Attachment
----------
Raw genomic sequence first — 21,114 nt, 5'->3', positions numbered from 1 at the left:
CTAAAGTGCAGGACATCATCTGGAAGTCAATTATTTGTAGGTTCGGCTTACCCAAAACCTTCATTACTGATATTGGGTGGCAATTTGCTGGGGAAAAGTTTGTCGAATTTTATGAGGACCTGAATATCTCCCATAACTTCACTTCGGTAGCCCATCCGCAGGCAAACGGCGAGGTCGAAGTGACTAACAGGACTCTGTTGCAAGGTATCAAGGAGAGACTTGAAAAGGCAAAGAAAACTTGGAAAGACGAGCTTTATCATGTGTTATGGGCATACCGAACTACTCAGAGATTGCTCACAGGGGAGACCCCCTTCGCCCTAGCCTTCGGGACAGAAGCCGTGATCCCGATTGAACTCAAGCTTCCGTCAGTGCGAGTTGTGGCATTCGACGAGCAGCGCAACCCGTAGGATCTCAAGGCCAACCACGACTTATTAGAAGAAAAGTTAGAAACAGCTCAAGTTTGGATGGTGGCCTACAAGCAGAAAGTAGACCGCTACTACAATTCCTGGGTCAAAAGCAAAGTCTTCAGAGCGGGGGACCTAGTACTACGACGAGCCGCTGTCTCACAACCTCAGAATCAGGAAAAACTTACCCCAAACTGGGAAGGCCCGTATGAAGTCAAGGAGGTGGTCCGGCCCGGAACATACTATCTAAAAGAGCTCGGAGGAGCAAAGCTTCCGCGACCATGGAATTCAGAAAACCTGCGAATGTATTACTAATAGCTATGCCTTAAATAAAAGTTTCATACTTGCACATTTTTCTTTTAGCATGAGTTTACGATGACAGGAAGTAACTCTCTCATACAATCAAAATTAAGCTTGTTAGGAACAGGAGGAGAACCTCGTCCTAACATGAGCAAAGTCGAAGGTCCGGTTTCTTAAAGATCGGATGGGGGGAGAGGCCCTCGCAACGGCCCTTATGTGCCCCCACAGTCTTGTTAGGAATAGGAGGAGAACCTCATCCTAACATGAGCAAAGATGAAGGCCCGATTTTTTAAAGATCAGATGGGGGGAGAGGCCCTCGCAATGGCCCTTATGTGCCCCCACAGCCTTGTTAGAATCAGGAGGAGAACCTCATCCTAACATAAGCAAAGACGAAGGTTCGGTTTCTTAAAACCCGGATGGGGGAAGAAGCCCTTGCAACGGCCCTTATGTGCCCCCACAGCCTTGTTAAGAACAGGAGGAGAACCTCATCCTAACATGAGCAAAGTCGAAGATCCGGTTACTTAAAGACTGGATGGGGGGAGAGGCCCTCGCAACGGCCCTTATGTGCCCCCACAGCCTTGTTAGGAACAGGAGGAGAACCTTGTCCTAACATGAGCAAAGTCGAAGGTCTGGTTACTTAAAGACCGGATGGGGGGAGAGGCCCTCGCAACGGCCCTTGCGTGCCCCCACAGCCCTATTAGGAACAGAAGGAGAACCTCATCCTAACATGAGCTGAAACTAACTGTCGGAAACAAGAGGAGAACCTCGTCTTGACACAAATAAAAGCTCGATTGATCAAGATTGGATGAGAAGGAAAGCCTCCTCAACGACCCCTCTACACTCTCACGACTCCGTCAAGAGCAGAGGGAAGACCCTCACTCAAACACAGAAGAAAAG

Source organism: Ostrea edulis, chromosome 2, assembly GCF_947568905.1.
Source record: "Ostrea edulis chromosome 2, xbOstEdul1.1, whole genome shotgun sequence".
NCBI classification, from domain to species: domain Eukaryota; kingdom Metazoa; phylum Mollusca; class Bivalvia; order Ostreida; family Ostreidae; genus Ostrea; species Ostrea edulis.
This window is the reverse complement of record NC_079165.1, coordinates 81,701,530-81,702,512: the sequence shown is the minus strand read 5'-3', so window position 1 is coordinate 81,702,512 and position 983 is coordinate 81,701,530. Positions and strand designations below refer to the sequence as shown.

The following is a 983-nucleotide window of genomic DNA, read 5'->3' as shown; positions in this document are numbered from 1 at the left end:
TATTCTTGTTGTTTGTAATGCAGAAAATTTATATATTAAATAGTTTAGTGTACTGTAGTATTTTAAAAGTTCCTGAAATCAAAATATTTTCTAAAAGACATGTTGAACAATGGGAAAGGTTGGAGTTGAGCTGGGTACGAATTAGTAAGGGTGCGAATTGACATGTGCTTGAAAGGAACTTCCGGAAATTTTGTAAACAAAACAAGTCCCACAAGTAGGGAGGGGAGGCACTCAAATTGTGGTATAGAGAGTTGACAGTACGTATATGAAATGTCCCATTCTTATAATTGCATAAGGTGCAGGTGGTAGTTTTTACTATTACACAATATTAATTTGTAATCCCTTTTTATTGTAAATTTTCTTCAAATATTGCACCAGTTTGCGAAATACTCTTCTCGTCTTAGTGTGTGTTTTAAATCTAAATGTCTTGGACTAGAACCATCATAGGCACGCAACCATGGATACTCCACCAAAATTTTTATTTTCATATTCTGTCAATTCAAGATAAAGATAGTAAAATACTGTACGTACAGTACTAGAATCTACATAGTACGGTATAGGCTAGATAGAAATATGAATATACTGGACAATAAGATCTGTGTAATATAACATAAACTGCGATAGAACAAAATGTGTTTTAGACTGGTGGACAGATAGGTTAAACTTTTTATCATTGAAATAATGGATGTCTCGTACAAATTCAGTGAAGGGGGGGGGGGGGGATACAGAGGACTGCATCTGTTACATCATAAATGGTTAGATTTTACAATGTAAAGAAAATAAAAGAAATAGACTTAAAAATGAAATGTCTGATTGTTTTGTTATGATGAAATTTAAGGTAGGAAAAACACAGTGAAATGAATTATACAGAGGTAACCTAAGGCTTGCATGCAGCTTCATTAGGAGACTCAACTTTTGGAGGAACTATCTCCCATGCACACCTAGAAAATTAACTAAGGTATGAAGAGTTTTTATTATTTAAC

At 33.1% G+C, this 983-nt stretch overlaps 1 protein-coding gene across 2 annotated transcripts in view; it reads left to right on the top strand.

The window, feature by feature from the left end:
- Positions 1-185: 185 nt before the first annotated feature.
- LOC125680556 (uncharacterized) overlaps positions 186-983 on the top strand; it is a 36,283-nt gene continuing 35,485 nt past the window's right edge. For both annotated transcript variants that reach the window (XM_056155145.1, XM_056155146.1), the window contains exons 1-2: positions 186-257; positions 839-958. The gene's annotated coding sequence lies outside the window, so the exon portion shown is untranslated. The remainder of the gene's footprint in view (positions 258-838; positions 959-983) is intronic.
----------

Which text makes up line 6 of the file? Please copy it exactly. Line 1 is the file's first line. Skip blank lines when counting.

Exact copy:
This window is the reverse complement of record NC_079165.1, coordinates 81,701,530-81,702,512: the sequence shown is the minus strand read 5'-3', so window position 1 is coordinate 81,702,512 and position 983 is coordinate 81,701,530. Positions and strand designations below refer to the sequence as shown.